NASA Space Station Program Manager Mike Suffredini extended a vote of confidence to the Russian space agency on Feb. 2, as officials in the partner nation sort through the recent ground test failure of a Soyuz capsule that will force a six-week delay in the launch of the next three-person crew to the orbiting space laboratory.

Crew returns and future launches will likely slide throughout 2012 as well to ensure the briefest interruptions in sustained six-person station operations to keep research activities at the highest levels.

“In the [Soyuz] vehicles we use and that I have insight into, I have confidence in the ability and focus of the individuals and managers that build and fly those systems,” Suffredini told a news teleconference. “What they do is comparable to what we do in the U.S. The attention to detail is comparable to what we do here in the U.S. The robustness of the vehicle is unique. It’s just a difficult business we are in. That is what I can attest to.”

With the retirement of NASA’s shuttle fleet in 2011, the U.S.-led, 15-nation station program must rely on the Soyuz spacecraft for crew transport to the station until American commercial providers emerge. NASA’s latest estimate places the earliest operational date for commercial providers at 2017.

Russia’s Soyuz TMA-04M capsule that was scheduled for a March 29 launch will be replaced as a result of a test that overpressurized a section of the descent module service compartment that houses a steering thruster assembly. The incident occurred last month in an altitude test chamber at the Energia Space Rocket Corp.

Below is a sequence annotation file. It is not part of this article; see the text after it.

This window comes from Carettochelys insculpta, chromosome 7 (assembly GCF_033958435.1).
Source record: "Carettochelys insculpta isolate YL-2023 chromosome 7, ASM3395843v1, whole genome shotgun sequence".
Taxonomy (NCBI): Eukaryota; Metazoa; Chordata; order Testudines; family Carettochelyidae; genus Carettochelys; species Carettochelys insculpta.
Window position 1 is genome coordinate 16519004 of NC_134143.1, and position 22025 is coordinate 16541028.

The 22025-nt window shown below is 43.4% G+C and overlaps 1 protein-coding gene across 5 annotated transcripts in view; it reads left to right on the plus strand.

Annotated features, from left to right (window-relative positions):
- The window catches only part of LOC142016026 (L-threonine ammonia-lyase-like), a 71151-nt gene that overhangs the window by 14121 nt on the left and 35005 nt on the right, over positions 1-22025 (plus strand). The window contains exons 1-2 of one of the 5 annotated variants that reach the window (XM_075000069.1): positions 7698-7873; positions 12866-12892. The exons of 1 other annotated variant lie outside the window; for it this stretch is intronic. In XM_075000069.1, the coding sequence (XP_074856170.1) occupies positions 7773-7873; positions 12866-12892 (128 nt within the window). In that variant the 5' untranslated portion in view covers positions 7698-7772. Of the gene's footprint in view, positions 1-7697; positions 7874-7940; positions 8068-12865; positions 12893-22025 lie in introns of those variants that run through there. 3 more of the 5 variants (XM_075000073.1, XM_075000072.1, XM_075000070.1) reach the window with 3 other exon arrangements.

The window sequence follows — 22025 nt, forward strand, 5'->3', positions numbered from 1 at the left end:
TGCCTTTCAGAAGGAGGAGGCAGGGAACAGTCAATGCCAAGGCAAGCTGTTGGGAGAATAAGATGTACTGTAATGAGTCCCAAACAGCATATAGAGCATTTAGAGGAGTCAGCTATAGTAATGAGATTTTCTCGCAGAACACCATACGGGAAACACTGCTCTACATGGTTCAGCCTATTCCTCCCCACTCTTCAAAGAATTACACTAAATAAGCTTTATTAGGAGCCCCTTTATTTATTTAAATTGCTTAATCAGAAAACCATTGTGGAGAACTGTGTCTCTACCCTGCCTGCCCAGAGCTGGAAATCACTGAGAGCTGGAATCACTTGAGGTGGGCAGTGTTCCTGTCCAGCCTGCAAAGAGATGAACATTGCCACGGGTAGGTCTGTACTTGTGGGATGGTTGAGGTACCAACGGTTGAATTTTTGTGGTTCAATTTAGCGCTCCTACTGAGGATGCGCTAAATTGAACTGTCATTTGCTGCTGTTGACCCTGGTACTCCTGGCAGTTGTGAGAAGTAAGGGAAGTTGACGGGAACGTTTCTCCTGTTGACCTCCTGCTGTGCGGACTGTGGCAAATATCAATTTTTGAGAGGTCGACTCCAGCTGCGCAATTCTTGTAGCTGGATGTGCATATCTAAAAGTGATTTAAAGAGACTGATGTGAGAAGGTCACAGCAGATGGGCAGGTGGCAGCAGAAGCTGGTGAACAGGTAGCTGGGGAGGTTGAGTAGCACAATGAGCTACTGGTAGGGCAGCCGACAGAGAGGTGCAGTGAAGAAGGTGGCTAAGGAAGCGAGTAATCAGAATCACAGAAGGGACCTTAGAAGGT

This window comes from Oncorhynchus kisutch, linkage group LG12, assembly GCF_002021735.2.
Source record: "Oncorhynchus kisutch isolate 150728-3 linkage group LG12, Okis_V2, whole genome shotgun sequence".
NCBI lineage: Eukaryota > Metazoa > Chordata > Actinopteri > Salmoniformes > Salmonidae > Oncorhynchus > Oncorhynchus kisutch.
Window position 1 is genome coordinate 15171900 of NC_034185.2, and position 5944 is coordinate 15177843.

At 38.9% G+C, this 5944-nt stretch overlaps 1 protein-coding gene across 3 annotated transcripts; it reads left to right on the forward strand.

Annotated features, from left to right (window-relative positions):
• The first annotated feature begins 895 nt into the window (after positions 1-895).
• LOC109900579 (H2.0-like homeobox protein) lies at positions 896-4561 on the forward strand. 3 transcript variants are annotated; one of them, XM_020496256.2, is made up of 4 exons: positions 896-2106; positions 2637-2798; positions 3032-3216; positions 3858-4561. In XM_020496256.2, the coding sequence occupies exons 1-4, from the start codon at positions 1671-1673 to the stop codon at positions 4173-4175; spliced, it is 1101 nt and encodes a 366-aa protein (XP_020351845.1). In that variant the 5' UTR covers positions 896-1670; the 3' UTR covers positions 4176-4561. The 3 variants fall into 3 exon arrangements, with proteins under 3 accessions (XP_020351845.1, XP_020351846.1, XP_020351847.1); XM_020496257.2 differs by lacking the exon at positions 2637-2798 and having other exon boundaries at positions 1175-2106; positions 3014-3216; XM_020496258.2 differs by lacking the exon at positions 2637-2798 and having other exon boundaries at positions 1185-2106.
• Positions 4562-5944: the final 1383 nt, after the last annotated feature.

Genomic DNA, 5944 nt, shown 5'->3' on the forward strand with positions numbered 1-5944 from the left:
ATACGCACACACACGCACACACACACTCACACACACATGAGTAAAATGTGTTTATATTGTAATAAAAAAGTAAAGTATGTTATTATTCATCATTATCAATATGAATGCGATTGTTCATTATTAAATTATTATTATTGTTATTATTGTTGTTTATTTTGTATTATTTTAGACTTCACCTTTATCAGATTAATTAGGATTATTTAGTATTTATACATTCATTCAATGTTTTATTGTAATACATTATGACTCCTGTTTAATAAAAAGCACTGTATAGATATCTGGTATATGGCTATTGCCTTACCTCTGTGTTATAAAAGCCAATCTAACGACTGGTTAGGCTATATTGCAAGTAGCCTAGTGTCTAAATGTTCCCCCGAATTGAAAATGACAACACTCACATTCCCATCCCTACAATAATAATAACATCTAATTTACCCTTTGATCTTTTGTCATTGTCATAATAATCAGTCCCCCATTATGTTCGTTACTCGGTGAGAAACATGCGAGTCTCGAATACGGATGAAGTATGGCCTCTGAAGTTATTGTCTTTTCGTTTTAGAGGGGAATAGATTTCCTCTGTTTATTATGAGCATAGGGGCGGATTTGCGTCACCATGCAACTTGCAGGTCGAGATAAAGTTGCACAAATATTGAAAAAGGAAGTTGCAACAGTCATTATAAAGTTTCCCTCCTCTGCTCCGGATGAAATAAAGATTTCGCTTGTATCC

The incident brought the soundness of welding on the spacecraft into question, Suffredini says.

The replacement capsule, which will undergo a similar test before its launch, will not be ready to carry its three-person U.S. and Russian crew to the orbital outpost until May 15. The replacement capsule will not be pressure tested until a Russian board completes an investigation and presents the results and a plan to prevent a recurrence to the station partnership, Suffredini says.

The Soyuz TMA-22 spacecraft that launched Dan Burbank, Anton Shkaplerov and Anatoly Ivanishin to the station on Nov. 13 will descend with the three men on April 28 rather than March 16. The Soyuz TMA-03M that launched on Dec. 21 with Don Pettit, Oleg Kononenko and Andre Kuipers will descend in July, rather than May 16, as previously planned.

Russian news reports that an official at Energia involved in the failed test had died as a result of the incident are untrue. “It’s an unfortunate event, but not related at all,” according to Suffredini.

Russia’s space industry has been under scrutiny for a series of launch failures in 2011, including the late August loss of a Progress resupply mission to the space station and the early November launch of the Phobos-Grunt Mars probe, which left the spacecraft stranded in Earth orbit until it eventually re-entered the atmosphere.